The last piece of the puzzle — at least for singlet star systems — is time. We need to understand how long a star lives before it goes through these various phases, and thankfully, even though every star is different, there’s a single factor that determines every stage of evolution: mass.
The more massive your star is, assuming it only goes through its standard life cycle and that nothing else comes along to disturb and disrupt it, merge with it, or siphon mass off of it, the faster it will reach every one of these milestones.
- A more massive star runs out of hydrogen in its core faster than a less massive star.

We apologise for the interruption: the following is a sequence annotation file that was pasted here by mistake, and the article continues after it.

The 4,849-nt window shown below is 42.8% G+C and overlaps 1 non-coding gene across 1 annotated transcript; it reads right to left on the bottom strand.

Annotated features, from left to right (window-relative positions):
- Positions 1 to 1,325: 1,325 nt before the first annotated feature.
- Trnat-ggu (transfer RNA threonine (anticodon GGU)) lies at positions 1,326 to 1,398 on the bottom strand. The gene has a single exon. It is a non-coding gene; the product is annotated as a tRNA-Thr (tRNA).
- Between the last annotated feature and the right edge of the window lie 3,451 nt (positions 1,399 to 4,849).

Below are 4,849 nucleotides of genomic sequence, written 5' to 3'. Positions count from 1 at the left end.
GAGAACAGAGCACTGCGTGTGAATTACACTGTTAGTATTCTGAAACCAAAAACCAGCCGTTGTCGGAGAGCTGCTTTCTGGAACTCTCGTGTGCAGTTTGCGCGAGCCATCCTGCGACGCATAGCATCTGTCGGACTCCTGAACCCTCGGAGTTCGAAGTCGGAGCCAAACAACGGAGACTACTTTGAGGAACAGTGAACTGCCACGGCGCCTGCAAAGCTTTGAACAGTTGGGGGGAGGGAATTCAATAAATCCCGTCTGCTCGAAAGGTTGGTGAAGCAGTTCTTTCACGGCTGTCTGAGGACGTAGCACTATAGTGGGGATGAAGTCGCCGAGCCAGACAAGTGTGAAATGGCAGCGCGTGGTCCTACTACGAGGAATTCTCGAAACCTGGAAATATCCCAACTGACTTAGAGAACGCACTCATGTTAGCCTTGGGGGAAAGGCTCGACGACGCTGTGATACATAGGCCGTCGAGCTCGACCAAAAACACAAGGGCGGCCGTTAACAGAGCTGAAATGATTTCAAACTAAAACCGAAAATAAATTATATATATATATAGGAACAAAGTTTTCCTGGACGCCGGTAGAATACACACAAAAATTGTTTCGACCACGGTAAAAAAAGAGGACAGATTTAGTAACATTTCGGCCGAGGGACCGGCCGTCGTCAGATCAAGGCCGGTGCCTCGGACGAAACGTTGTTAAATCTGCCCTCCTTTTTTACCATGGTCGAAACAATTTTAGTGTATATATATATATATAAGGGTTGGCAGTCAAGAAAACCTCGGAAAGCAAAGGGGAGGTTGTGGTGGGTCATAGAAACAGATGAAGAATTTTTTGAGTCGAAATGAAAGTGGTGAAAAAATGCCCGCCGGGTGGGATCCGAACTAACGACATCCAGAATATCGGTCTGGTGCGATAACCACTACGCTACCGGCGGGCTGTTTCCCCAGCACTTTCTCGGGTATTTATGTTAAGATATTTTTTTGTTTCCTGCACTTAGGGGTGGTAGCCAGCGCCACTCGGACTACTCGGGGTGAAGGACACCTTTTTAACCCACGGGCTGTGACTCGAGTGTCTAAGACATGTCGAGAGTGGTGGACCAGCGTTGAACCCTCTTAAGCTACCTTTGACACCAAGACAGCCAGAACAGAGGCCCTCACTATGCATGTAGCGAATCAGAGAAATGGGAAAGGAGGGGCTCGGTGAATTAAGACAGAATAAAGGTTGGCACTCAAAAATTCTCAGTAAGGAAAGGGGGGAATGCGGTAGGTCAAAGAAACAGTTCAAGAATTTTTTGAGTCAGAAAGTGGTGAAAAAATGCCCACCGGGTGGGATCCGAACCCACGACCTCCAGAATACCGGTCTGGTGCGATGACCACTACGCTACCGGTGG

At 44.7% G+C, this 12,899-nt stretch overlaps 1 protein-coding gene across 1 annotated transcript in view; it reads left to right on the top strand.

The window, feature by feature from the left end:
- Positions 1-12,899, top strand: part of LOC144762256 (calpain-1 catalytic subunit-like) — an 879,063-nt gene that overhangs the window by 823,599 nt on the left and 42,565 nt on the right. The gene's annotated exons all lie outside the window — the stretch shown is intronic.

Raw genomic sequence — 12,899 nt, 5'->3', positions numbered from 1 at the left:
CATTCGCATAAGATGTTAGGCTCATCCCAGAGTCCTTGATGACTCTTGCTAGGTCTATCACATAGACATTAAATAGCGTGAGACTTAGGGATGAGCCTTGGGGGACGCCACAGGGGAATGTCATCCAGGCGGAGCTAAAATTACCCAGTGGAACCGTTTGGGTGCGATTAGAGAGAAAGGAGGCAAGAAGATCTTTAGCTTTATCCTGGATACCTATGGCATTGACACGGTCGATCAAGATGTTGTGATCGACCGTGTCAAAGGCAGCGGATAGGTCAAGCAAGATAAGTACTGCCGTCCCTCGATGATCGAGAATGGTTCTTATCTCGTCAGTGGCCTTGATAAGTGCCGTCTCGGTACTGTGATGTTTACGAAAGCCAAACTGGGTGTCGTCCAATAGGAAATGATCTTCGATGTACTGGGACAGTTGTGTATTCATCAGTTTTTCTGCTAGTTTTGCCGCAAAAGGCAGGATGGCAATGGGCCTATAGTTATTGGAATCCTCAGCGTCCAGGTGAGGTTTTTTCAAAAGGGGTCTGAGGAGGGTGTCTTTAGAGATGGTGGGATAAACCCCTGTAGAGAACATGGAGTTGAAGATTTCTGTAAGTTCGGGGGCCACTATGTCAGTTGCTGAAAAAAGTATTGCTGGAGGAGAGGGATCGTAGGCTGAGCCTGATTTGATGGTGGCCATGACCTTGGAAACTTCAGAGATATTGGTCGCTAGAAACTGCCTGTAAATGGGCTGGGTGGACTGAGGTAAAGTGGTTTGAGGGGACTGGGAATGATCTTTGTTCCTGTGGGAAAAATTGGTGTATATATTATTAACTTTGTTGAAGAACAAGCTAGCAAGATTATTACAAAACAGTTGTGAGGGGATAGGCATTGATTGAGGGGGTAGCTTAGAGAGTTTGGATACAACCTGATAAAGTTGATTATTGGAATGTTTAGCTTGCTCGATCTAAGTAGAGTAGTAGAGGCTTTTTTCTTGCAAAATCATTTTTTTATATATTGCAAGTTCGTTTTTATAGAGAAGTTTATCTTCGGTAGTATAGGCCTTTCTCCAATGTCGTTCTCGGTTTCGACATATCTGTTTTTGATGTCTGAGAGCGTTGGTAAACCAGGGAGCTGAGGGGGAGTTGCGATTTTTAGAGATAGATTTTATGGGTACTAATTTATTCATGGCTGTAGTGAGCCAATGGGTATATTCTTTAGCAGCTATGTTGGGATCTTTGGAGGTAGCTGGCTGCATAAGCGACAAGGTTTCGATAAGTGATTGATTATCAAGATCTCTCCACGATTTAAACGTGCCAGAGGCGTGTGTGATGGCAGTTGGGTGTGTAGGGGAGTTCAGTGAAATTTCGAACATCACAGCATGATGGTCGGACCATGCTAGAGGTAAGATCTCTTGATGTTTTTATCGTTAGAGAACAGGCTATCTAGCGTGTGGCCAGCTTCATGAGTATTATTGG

- A more massive star will initiate hydrogen shell fusion and become a subgiant star earlier than a less massive star.
- A more massive star will swell to become a red giant and initiate helium fusion in less time than a less massive star.
- And a more massive star will fully evolve to form a stellar remnant — a white dwarf, neutron star, or black hole — earlier than a less massive star.
Although these stars will lose a significant portion of their mass during all of these phases, with the final remnant typically only possessing a fraction of the mass the star was born with, the biggest takeaway is that the more massive your star is, the quicker it will evolve to produce its end state: a compact object that’s the remnant of the initial star.